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How can I secure my investment in an EB-5 regional center after the I-829 stage?

I know that EB-5 investments have to be at-risk during the two-year temporary permanent residency but an “insurance” policy after the filing of I-829 does not violate the “at-risk” rule. How can I make this part of my contract?

Answers

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    Julia Roussinova

    Immigration Attorney
    Answered on

    It is not common for regional center projects to have such language and these insurance policies do not often make financial sense. EB-5 investments must be sustained and at-risk until the I-829 filing.

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    Fredrick W Voigtmann

    Immigration Attorney
    Answered on

    Insurance policies often do not make financial sense and certainly are not part of most established regional centers? project documentation. If you have that much concern about a regional center?s investment project that you feel you need to purchase expensive insurance that may not fully protect your investment anyway, then perhaps you should look for a different regional center project or consider not investing in EB-5 at all.

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    Marko Issever

    EB-5 Broker Dealer
    Answered on

    I am not sure it is worth making this arrangement in your subscription agreement. It could easily be used as a cause for rejection whether it is justified or not based on USCIS rules. It is true that most likely you should be entitled to pursue an insurance policy after filing of your I-829, but if USCIS asks evidence that your money is still at-risk in order to remove your conditions, you would have created a big problem for yourself. The law needs further clarification so that the rules that are based on the law do not leave room for multiple interpretations. When it comes to the implementation we are seeing many grey areas that could go either way. So, bottom line, wait until your I-829 is adjudicated and then apply to the fund for return of your capital. That is most likely your safest bet if you do not want to put obtaining your permanent green card at jeopardy.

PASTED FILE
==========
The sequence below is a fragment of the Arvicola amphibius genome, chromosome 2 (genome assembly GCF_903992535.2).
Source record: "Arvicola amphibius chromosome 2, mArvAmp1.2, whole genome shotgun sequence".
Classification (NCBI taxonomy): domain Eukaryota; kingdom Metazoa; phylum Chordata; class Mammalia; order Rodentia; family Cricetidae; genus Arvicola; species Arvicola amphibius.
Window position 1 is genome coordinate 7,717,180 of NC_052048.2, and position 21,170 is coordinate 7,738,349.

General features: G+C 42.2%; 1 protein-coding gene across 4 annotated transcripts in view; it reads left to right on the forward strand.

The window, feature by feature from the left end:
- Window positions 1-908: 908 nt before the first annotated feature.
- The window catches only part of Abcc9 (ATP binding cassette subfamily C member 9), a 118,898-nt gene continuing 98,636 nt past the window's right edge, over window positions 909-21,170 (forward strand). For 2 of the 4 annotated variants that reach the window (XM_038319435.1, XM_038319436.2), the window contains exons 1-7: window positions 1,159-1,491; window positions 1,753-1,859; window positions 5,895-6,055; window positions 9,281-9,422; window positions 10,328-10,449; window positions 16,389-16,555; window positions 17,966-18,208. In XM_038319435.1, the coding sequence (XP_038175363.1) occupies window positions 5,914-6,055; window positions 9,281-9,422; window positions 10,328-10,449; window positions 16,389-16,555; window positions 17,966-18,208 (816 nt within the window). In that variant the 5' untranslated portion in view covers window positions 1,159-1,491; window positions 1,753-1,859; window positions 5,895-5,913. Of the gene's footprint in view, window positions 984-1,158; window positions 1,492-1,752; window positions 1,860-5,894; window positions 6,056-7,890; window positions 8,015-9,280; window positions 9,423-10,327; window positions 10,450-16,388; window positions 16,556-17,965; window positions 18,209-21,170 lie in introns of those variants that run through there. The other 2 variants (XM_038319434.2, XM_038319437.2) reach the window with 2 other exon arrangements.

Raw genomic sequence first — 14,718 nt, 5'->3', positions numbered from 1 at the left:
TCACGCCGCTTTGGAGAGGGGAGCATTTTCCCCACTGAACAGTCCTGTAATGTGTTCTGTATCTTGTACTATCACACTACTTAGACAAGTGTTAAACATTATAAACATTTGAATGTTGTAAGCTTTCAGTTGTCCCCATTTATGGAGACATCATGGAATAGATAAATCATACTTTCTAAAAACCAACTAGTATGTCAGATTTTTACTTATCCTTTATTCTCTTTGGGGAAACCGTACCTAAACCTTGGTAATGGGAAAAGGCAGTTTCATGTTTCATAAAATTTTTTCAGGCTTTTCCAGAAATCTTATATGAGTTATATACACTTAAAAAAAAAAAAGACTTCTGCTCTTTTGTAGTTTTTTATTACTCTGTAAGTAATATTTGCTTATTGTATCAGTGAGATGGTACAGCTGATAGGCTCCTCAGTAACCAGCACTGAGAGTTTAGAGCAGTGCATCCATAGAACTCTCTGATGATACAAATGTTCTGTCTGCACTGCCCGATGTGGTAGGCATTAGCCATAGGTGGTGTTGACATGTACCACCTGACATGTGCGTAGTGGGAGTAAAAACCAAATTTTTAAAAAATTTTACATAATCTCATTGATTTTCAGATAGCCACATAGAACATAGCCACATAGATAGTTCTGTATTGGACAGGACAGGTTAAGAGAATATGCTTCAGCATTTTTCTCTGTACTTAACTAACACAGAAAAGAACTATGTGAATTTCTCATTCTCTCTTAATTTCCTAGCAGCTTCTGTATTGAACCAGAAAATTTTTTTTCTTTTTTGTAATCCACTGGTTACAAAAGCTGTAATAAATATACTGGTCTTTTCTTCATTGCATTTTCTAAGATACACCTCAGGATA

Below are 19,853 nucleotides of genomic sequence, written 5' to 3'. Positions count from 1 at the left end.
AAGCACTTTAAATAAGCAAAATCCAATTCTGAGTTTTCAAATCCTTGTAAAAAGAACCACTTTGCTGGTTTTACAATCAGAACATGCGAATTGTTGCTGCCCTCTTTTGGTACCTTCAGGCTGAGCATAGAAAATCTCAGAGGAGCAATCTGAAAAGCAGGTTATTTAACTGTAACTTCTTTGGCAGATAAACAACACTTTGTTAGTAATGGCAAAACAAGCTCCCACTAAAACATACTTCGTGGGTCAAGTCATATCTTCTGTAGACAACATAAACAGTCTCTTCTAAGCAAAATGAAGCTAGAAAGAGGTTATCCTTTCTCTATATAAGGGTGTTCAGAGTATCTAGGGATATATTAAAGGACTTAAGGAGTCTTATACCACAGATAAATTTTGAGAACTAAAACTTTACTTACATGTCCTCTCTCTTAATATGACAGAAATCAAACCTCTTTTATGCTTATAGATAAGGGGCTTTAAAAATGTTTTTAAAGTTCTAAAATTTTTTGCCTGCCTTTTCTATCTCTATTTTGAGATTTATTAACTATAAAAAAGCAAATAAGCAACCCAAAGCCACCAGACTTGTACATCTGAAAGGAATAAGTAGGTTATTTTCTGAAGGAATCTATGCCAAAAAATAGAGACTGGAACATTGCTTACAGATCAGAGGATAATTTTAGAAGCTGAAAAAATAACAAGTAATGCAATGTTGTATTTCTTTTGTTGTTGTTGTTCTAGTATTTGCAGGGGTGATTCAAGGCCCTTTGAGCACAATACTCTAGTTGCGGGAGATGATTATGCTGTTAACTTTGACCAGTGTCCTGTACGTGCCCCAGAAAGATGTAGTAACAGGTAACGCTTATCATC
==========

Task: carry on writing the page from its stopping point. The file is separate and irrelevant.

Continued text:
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    Phuong Le

    Immigration Attorney
    Answered on

    You do not have to wait until the I-829 stage. An investor is not prohibited from taking out his or her own third party insurance policy to guard against risks and etc.

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    Jinhee Wilde

    Immigration Attorney
    Answered on

    The so-called insurance to assure the return of investment back to the investor is not a tested practice. Right now, USCIS is looking for any language that smacks of redemption guaranteed to deny cases. The only acceptable language that they expressed recently during the EB-5 stakeholders meeting was that the documents could state that investment could be returned when I-526 is denied. It is not clear if USCIS will have a problem with any redemption language for after the sustainment period. But since they stated in their policy that the investment does not have to be "at risk" anymore if the requisite jobs are created and sustainment period is passed, having an insurance policy to assure that the funds will be there to be returned after the sustainment period would be acceptable. However, the practitioners think that their policy is clear as mud. There is too much room for interpretation on what is and what is not acceptable, including procuring any insurance.

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    Charles Foster

    Immigration Attorney
    Answered on

    An EB-5 investment must be at-risk up until the time you are able to secure both your conditional permanent residency and then remove conditions. Afterward you are free to negotiate whatever additional arrangements that would be mutually acceptable between the parties and financially viable.

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    Salvatore Picataggio

    Immigration Attorney
    Answered on

    USCIS recently clarified that the requirement for at-risk extends only to filing the I-829. As a matter of making it part of the contract, that is a matter between you and the EB-5 project/regional center.

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    BoBi Ahn

    Immigration Attorney
    Answered on

    Not sure what you are referring to as far as "insurance policy" is concerned, but for EB-5 purposes invested funds must be at-risk, even after the I-829 is filed since USCIS may issue a request for additional evidence regarding funds being at-risk, etc.

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